It happened; your high schooler came up to you and said they don’t want to go college. For years you dreamed and assumed your kid would graduate high school and move on to the hallowed halls of university to solidify their future successes. Unfortunately, college is an expensive venture that isn’t always a guarantee for success, and pressuring your teen to go isn’t going to motivate them, it’s going to stress them.
But, just because your teen doesn’t want to go to college right now, doesn’t mean they will never go. Take me for example: I hated school. I wanted to graduate high school and be done with formal education for the rest of my life. Luckily, my parents were really supportive of that, and the only pressures I received about higher education came from my school and well-meaning family friends. I fell victim to their pressures, and went to college for one horrible semester and promptly flunked out. I didn’t want to be there, and paying to do something I hated was a waste of my money. I took the next three years and got real life experience in the working world. I was working a retail job, and knew that wasn’t what I wanted to do with my life. I did, however, learn about myself and the things I did like, and the break from schooling gave me a new appreciation for learning and I went back to college.
So, how can you prepare a kid who doesn’t want to go to college? There are many approaches you can take to make sure all of their options are open.
The SATs and ACTs
Even if your high schooler has no intention of going to college now, they don’t know what they might want five years from now. Encourage your teen to take the tests now. Most schools require the ACTs or SATs, but taking those tests after years of not being in school is going to be much harder than if they do it while the information is still fresh in their minds. There is no consequence to taking the test if they don’t go to college, but a big benefit if they do eventually go. SAT and ACT scores never expire, but colleges typically accept scores up to 5 years after high school graduation. By having your teen take the test now, it keeps their options open for their future.
Help them discover a career path
Many teens don’t want to go on to college because they have no idea what they want to do with their lives, and frankly, at 17 or 18, that’s okay. So, they don’t want to get into college only to be undeclared for two years, taking classes with no direction, and then be forced to finally choose something so they can finish out their degree. That is a waste of their time, and a waste of whoever’s money it is. Sit down with your teen and have a conversation about career options, academic and non-academic. Find out their likes and dislikes, and suggest ways to make those into careers. They can try to find a job in that field, or even volunteer to get an idea. For example, if they love animals, you might suggest they volunteer or get a job at the local humane society, a vet clinic, or even a zoo. If they like this type of work, help them set goals to advance their career, whether it includes higher education or not. If they don’t have an idea how to make their hobbies into jobs, just have them get any job, be it retail or food service or whatever; sitting at home doing nothing is not an option. Perhaps, like myself, they will learn what kind of jobs/careers they don’t want, and will be more motivated to continue their education.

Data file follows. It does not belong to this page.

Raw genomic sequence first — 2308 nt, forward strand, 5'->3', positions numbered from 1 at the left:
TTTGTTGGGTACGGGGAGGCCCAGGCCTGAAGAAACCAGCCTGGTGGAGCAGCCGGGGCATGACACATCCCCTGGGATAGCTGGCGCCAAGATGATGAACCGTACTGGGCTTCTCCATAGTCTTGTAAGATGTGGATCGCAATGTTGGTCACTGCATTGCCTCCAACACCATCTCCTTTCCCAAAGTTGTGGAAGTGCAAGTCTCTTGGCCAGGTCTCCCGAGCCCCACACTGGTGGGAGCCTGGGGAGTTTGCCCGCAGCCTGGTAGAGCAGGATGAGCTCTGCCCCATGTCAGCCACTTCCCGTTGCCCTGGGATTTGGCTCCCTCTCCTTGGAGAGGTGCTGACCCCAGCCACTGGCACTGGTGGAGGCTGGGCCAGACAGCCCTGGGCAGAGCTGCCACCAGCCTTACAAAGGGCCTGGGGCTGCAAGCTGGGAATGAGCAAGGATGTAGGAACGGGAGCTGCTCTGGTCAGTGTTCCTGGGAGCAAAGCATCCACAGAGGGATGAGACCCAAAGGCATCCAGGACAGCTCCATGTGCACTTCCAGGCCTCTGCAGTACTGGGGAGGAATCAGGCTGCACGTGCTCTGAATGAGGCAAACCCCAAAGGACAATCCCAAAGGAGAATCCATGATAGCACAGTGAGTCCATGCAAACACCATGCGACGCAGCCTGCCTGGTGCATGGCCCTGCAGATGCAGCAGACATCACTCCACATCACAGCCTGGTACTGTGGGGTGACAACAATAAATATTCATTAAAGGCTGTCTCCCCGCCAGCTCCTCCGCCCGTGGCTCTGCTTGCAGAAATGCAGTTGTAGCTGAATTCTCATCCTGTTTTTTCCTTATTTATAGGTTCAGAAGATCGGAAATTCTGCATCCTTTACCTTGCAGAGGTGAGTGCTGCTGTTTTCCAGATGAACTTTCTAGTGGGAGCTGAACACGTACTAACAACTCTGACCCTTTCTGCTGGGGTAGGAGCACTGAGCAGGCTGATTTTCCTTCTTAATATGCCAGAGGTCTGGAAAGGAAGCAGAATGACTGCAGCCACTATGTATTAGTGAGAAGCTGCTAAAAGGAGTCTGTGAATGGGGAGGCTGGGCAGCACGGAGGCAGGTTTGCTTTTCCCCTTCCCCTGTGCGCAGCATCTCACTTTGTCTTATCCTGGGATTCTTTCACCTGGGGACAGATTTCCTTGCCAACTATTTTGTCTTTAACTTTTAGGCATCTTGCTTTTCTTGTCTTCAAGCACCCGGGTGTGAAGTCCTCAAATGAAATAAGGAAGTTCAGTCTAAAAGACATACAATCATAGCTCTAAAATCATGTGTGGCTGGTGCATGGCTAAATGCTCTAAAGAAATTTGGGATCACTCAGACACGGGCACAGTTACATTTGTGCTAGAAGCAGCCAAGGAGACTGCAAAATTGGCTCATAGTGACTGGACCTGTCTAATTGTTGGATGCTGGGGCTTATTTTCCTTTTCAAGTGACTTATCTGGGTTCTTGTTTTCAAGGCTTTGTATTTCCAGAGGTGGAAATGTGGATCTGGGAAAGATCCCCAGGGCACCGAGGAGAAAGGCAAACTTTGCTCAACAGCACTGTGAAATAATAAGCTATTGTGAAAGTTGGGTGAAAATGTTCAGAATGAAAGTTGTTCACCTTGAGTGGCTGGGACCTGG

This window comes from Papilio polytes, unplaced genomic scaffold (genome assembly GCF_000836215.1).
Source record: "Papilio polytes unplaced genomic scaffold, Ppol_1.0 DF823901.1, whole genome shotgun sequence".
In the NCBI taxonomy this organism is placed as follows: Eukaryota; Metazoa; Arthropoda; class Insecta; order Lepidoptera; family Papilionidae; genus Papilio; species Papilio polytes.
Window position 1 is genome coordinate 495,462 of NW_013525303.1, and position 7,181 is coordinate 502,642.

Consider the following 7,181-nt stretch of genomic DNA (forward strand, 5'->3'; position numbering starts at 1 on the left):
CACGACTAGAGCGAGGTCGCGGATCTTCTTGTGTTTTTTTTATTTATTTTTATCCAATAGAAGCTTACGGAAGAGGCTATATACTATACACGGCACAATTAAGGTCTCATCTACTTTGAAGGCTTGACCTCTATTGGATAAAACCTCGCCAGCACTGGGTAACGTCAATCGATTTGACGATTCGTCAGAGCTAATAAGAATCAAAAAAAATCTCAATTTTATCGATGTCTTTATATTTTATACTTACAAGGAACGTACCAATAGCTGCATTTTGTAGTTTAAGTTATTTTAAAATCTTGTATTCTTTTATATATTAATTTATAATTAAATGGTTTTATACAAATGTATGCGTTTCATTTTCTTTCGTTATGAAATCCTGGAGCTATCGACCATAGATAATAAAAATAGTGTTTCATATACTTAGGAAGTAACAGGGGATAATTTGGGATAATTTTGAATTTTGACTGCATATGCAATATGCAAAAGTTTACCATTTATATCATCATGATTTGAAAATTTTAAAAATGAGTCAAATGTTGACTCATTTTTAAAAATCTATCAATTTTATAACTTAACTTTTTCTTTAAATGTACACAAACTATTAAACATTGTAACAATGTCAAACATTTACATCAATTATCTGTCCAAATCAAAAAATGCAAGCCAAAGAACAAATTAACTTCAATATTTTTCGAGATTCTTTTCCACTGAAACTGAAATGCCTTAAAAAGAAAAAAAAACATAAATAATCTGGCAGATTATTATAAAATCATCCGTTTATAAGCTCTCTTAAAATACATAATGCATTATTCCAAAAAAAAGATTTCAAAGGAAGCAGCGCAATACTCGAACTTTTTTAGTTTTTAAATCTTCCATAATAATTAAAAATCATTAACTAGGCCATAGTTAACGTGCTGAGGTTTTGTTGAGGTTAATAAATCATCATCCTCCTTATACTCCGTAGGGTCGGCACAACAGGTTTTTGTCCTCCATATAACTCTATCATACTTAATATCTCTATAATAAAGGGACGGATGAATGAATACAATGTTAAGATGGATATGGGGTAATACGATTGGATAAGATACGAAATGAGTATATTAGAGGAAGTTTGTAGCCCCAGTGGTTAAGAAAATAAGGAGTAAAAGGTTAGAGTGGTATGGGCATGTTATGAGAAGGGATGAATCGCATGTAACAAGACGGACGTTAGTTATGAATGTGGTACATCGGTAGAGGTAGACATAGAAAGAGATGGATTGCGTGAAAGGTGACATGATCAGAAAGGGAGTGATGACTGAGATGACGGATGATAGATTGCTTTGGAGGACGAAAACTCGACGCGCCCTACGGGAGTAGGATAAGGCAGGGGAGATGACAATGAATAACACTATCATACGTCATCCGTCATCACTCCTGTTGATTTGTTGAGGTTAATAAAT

Suggest taking free online courses
We are in an age of fast growing technology, and the world of online schooling is getting bigger and more accommodating than ever. Perhaps your teen’s hesitation towards college is the fear of the classes being too difficult. Now they can test out classes before actually applying to schools. Some schools, like Arizona State University, are not only offering a full and developed set of programs and classes online, but are also offering a global freshman acadamy so that people wondering what a college course is like can test a few out without going through the whole application process and making a monetary commitment. If they like the class and want to enroll in school, they can pay for the credits and keep them to apply to an eventual degree. If they didn’t like the class, there is no penalty, but they got a chance to try it out and keep their brain active.
Your teen not wanting to go to university may be disappointing, but it certainly isn’t the end of the world. Encouraging them and letting them decide for themselves is a great way help them empower them, and even strengthen their relationship with you.
Mila is a writer with a BA in English Linguistics living in beautiful Boise, ID. Her ambitions include traveling the world, studying languages, and taking pictures of her dog, Baymax. Connect with her on twitter and instagram!